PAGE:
Why is the Middle East in flames and Russia on the rampage? In both Europe and the Middle East, it is common to hear the blame placed on Barack Obama. The US president, it is charged, is a weak and disengaged leader who has allowed international events to get out of control.

What happens if Aleppo falls?
Syrian government forces backed by Russian air power are on the brink of encircling the northern city of Aleppo, a stronghold of the moderate rebels in what could prove to be a decisive moment in Syria’s murderous civil war. Ben Hall discusses the implications with Erika Solomon, FT Middle East correspondent, and Geoff Dyer, FT US diplomatic correspondent.

By Gideon Rachman
In 2015, a sense of unease and foreboding seemed to settle on all the world’s major power centres. From Beijing to Washington, Berlin to Brasília, Moscow to Tokyo — governments, media and citizens were jumpy and embattled.

By Gideon Rachman
I have a nightmare vision for the year 2017: President Trump, President Le Pen, President Putin.
Like most nightmares, this one probably won’t come true. But the very fact that Donald Trump and Marine Le Pen are running strongly for the American and French presidencies says something disturbing about the health of liberal democracy in the west. In confusing and scary times, voters seem tempted to turn to “strong” nationalistic leaders — western versions of Russia’s Vladimir Putin.

Can world powers make common cause against Isis?
France has been courting US and Russian support for a war on Isis in the wake of the Paris terror attacks. But while Russia and Turkey, a Nato member, claim to be fighting the same foe, they themselves saw armed combat this week when Turkey shot down a Russian jet on its border with Syria. Mark Vandevelde asks Gideon Rachman and Geoff Dyer whether world powers are capable of making common cause against Isis.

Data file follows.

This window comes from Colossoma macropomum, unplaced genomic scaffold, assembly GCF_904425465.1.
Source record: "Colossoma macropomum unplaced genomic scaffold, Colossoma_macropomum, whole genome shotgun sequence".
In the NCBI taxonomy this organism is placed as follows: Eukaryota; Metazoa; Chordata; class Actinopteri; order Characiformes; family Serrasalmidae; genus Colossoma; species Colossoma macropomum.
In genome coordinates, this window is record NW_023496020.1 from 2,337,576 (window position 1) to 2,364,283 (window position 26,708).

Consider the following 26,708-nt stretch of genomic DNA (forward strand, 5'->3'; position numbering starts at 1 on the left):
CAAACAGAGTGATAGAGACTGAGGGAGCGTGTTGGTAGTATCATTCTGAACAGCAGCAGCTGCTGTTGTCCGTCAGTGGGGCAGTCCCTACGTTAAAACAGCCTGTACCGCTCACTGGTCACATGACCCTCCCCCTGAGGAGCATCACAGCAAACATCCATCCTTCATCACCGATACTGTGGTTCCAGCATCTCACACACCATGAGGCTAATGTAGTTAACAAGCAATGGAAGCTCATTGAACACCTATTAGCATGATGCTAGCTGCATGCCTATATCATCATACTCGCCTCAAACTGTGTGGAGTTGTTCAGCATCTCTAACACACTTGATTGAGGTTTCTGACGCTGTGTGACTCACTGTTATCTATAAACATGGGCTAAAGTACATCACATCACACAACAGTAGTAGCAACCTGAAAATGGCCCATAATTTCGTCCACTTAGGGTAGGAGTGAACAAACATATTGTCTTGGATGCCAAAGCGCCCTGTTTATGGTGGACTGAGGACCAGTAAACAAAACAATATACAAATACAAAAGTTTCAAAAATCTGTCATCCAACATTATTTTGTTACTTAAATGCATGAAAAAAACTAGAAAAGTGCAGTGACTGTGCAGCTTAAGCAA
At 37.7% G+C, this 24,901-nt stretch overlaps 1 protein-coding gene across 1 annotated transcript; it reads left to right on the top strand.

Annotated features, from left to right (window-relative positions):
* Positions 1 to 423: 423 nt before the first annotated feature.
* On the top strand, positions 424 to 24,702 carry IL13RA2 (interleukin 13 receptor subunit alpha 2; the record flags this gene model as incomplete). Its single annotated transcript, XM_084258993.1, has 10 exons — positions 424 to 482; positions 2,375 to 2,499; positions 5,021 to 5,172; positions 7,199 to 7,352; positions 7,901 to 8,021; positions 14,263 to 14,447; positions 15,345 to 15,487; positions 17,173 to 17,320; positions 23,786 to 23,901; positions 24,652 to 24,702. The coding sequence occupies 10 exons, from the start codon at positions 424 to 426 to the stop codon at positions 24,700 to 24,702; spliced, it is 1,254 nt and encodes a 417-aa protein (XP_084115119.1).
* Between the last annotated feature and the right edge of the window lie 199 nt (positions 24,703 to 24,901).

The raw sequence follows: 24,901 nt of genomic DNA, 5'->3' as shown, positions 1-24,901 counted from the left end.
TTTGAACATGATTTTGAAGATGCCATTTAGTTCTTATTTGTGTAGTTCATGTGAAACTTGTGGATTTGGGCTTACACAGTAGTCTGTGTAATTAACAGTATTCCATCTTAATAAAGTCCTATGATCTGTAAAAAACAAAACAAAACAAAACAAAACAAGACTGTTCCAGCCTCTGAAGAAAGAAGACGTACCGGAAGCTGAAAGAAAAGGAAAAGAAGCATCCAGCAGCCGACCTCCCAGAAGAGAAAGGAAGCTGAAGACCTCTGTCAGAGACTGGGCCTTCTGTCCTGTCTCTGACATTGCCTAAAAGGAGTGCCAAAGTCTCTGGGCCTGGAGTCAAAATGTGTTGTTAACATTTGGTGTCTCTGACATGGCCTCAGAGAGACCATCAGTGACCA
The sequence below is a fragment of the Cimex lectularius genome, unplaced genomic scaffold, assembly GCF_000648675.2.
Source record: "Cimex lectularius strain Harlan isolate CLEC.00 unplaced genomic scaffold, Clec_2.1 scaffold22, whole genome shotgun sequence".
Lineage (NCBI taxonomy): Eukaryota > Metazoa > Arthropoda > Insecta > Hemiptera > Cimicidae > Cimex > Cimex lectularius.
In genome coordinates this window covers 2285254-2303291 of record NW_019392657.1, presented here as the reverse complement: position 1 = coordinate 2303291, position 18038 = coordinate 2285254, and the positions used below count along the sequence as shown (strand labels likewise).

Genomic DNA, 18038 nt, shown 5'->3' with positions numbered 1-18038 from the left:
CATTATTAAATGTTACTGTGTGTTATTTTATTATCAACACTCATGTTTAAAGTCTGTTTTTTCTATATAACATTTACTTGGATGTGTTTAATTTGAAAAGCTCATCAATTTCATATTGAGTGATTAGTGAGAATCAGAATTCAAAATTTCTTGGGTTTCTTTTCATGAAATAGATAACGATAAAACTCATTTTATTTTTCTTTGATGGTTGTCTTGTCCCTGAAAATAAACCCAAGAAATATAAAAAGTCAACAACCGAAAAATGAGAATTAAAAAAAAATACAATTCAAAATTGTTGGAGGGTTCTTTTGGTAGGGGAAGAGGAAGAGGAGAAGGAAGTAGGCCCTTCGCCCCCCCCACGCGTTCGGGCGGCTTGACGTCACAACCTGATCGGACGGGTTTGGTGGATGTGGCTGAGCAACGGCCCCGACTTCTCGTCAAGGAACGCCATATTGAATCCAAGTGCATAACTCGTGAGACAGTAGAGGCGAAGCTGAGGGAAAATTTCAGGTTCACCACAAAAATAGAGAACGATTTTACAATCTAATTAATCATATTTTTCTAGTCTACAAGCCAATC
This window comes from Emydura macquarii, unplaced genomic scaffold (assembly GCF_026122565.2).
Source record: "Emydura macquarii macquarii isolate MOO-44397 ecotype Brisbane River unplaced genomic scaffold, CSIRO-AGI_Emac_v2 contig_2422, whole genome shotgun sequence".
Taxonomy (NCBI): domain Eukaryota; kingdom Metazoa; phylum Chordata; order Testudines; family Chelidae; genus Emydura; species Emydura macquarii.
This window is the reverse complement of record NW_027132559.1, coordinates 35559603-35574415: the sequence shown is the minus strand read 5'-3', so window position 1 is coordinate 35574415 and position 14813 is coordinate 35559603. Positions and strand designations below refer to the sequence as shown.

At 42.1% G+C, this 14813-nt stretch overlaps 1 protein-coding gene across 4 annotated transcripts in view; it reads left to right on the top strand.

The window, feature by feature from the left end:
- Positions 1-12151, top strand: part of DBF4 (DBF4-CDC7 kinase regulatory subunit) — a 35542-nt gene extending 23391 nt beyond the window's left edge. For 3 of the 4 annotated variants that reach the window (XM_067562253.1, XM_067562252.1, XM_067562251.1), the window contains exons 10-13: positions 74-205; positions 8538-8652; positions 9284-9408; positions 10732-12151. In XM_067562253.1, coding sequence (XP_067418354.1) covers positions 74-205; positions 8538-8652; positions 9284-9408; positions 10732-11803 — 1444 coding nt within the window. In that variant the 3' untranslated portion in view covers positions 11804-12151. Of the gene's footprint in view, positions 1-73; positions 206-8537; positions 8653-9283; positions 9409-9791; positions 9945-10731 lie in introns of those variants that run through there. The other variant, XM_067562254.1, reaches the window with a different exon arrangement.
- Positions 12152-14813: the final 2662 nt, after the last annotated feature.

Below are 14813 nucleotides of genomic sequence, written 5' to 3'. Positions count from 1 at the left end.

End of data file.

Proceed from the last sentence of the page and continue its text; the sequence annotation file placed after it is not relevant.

By Gideon Rachman
In the aftermath of the Paris attacks, two pictures sent a powerful message about how international politics are changing. One was of Barack Obama hunched in discussion in a hotel lobby with Vladimir Putin. The frosty body language of their previous meeting at the UN had given way to something more businesslike.

If Vladimir Putin is looking for a way out of his estrangement from the west over the Ukraine crisis, he sometimes has an odd way of showing it.

Two days after Russia’s president met his US counterpart Barack Obama at the UN Security Council last month and called for an international coalition to fight Islamist terrorism, Russia gave the US just one hour’s notice that it would launch air strikes in Syria. It delivered the message via a Russian general who turned up on the doorstep of the US embassy in Baghdad.

Addressing the annual Valdai Club conference on Thursday, Mr Putin reiterated his appeal for co-operation in Syria – but only after running through a typical litany of complaints about US policy and behaviour.

Yet this was a different Mr Putin from the sour figure who, at the same meeting with foreign journalists and academics a year ago, delivered arguably his bitterest anti-US diatribe since his combative “Munich speech” of 2007.

By shifting the military theatre from Ukraine to Syria – however big a gamble Russia’s military intervention there may be – Mr Putin seemed to feel he had seized the initiative. His acid wit and self-assurance were back. Read more

By Gideon Rachman
In the 1930s, the Spanish civil war sucked in outsiders, with Nazi Germany backing the nationalists, the Soviet Union backing the Republicans and foreign idealists flocking to the country to fight on either side of the conflict.

George W Bush famously said that he had looked into Vladimir Putin’s eyes and “got a sense of his soul”. Maybe he did – for the former US and current Russian presidents are beginning to look like soulmates, when it comes to the idea of a “war on terror”. Like President Bush, President Putin has decided to deploy his country’s military in the Middle East, as part of a war on terrorism. And like President Bush, the Russian leader has argued that he is engaged in a struggle on behalf of the whole civilised world, while appealing for global support. Read more

Russia raises its profile in the Middle East
Russia has moved fighter jets, tanks and troops into a base in Syria, meanwhile Vladimir Putin, Russian president, is gearing up to make a major speech at the United Nations. What are the Russians up to? Gideon Rachman discusses this question with Neil Buckley and Geoff Dyer.